Vail Daily column: Tired of being mired in ire? |

Vail Daily column: Tired of being mired in ire?

Jack Van Ens

Rage acts like anger gone berserk. A powder keg ready to explode.

What feels like unguided fury motivates the Freedom Caucus, a group of 40-plus ultra-conservatives in the House of Representatives. Capitalizing on grassroots frustration with the GOP establishment, this angry splinter group has achieved some victories. They took over the House, got their candidates placed in strategic state government seats and gained a Senate majority.

Former Sen. John Danforth describes what happens when a political group is consumed by rage. “Today’s Republican hard-liners are angry, loud and insistent on getting their way,” observes Danforth. “They are not conservatives—they are revolutionaries who all but say as much while they rail against what they call the (GOP) establishment.”

Now holding a powerful majority in the House and Senate, these tea party extremists can’t get much done. Mired in controversy, they grimace because repeal of the 2010 health care plan hasn’t moved forward. Despite temper tantrums over the nuclear deal with Iran, it got the votes. Even the Freedom Caucus’ campaign to defund Planned Parenthood has simmers on the legislative burner.

“Many in the GOP have gotten more and more angry during the Obama years, and the conservative media environment has gotten more shrill and less reasonable,” observes Matthew Dowd, a ranking strategist in George W. Bush’s 2004 re-election campaign.

House and Senate conservatives sulk and stew when their legislative agenda stalls. Former GOP Senate Majority Leader Trent Lott feels the heat of the Freedom Caucus’ temper. “I had to deal with some rambunctious members on both sides of the aisle, on both sides of the Capitol,” said a chagrined Lott, “but I never had to deal with a group like this ‘Hell No’ caucus that demands purity.” Tea party legislators’ rage blows sky-high.

Rage explains why Donald Trump makes an impact in the presidential race. His anger unleashes the ire of those fed up with Washington. His unscripted, mean attacks on immigrants, women and Washington bureaucrats stoke anger in riled supporters.

“It’s a concern that there’s a candidate out there who is appealing to this anger and frustration among voters that, I think, is real and legitimate, but he’s (Trump) doing it in a way that brings out the worst part of public sentiment rather than offering a real solution,” admits David McIntosh, a former Republican congressman who’s now president of the Club for Growth, an anti-tax coalition. “It’s the worst part of politics, where you are playing to fear and hatred.”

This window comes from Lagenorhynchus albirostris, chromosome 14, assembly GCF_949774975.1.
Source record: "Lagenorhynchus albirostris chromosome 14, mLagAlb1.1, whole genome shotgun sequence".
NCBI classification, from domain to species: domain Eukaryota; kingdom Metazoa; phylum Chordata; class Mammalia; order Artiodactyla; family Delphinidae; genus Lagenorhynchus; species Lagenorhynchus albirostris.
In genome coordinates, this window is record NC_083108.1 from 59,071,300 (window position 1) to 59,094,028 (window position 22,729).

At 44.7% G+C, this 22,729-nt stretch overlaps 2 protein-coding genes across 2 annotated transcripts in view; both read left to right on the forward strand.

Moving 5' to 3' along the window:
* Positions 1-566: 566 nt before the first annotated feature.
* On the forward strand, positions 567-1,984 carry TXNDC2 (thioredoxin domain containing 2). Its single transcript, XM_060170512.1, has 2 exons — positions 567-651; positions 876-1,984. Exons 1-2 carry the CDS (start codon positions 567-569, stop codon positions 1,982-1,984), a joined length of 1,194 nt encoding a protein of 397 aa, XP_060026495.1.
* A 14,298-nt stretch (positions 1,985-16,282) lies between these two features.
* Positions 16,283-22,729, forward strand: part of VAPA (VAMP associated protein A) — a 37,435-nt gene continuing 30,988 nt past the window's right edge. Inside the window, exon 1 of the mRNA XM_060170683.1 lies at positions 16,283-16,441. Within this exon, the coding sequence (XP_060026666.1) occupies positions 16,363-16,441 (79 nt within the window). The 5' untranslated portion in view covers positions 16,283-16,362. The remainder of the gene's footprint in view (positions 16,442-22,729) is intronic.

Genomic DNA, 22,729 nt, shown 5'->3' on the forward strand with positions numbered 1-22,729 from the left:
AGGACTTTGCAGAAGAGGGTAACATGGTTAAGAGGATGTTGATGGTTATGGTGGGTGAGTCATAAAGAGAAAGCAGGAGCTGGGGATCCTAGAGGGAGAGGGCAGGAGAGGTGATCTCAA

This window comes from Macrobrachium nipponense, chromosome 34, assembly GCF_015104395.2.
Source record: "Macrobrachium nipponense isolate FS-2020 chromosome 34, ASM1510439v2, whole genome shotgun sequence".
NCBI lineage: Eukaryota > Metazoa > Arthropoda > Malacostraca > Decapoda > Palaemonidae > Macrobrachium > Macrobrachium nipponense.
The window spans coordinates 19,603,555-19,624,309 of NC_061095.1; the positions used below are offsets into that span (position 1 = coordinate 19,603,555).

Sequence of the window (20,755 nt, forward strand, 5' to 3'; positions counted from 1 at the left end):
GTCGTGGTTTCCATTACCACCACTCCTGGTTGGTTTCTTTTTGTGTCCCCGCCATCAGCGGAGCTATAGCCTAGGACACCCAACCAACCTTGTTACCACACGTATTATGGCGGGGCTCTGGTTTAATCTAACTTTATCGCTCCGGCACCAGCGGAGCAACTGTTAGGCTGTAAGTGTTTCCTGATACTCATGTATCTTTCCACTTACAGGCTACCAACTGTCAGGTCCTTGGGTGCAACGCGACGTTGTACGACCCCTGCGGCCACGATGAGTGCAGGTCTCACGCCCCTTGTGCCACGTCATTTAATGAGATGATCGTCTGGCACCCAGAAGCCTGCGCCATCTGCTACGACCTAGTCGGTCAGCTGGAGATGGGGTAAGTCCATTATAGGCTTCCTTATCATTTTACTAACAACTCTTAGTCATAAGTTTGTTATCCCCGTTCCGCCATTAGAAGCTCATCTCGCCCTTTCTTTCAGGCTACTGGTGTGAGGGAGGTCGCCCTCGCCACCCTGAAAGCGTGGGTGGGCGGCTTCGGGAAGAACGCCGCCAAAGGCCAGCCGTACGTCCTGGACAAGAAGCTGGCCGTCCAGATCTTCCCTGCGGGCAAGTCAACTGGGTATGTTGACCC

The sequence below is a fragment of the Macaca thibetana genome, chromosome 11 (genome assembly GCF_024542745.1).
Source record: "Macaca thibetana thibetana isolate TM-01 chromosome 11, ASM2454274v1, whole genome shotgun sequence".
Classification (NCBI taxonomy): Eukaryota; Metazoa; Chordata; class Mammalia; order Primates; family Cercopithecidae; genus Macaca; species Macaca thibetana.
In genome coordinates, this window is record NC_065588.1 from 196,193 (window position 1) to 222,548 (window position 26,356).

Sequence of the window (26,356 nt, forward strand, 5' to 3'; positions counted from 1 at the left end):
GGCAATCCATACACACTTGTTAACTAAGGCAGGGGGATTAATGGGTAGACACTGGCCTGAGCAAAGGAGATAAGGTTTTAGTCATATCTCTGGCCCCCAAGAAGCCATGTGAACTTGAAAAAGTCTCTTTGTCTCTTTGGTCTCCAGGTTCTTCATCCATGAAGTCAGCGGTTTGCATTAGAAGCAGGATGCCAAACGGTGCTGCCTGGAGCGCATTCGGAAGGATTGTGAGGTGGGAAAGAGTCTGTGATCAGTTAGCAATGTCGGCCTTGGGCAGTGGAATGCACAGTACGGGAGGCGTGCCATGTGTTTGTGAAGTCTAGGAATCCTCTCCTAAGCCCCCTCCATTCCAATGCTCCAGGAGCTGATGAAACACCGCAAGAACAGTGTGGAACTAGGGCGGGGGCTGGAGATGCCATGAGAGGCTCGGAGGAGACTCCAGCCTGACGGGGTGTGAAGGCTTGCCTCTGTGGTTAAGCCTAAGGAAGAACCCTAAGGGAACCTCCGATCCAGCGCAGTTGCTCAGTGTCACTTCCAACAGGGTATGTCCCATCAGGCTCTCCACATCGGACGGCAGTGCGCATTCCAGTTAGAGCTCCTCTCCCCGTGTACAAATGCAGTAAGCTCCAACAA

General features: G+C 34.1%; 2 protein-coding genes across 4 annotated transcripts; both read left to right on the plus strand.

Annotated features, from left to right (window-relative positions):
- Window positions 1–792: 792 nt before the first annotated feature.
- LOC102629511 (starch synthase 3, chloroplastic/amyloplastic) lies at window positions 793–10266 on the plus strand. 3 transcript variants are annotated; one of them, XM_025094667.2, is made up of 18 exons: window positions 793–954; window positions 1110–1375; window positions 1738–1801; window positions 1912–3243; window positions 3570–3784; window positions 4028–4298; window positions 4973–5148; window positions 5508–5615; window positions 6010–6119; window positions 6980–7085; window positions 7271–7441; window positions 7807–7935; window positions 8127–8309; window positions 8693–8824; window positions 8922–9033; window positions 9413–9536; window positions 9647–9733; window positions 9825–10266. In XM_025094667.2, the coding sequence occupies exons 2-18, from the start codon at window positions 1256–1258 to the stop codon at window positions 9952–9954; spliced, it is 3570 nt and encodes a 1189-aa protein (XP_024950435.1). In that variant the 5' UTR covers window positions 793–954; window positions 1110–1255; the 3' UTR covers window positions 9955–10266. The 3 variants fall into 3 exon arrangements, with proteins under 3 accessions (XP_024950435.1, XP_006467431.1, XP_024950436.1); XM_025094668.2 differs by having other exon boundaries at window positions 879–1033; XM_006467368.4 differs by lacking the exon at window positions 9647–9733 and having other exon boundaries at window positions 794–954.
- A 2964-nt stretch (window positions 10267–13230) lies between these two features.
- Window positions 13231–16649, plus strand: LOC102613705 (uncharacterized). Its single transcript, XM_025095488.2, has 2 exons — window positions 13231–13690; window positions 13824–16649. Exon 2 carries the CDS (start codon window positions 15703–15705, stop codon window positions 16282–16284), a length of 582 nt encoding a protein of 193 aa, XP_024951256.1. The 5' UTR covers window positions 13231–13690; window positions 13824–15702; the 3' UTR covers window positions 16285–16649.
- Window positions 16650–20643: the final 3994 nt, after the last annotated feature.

Angry citizens would benefit from Gen. George Washington’s counsel. He fired up patriots’ ardor, but had to curb their excessive anger toward King George III. When the British trampled the rights of ordinary patriots, they responded with ire and “inflamed passions.” They enlisted in local militias but were suspicious and irritated with Washington’s campaign to raise a national Continental Army. That smacked too much of a military establishment.

Washington performed an amazing feat. He formed a national army truly continental by refocusing patriotic ardor. Too often local citizens chafed when their town militia competed for funding and recruits against militias from other hamlets.

Washington faced a huge challenge. Most colonials liked local control and distrusted sharing power. This “deepest problem of organization and drive arose from American society itself,” writes historian Robert Middlekauf. “The Americans, even after two years of war, were a divided people. Only a few delegates to Congress believed that in Philadelphia they had a political center. For most, their provincial capital or the town, parish or county served as the organizing point of governance.”

Washington re-directed colonials’ parochial grievances and aimed them at Britain. “No revolutionary leader surpassed Washington in the attempt to lead Americans to think and act together,” concludes Middlekauf, “nor was any more pleased than he when they did.”

Anger is tricky. It rallies enthusiasm but destroys communal efforts if it burns too hotly.

The Freedom Caucus acts like a soldier who throws grenades at enemies. After pulling the pin on a grenade, if a soldier holds it too long, the grenade blows up. He, along with the enemy, gets wounded. Ultra-conservatives mired in ire forget biblical wisdom: “He who is slow to anger has great understanding, but he who has a hasty temper exalts folly” (Proverbs 14:29).

Presbyterian author Frederick Buechner, in his book “Wishful Thinking: a Seeker’s ABC”, describes how anger consumes the bearer of it. “Of the seven deadly sins, anger is possibly the most fun. To lick your wounds, to smack your lips over grievances long past, to roll over your tongue the prospect of bitter confrontations still to come, to savor to the last toothsome morsel both the pain you are given and the pain you are giving back—in many ways it is a feast fit for a king. The chief drawback is that what you are wolfing down is yourself. The skeleton at the feast is you.”

Freedom Caucus members make angry noises. Their ire devours them. It’s suicidal.

Wise voters cast ballots for leaders who share realistic hopes and a positive national vision not blurred by anger.

The Rev. Dr. Jack R. Van Ens is a Presbyterian minister who heads the nonprofit, tax-exempt Creative Growth Ministries.

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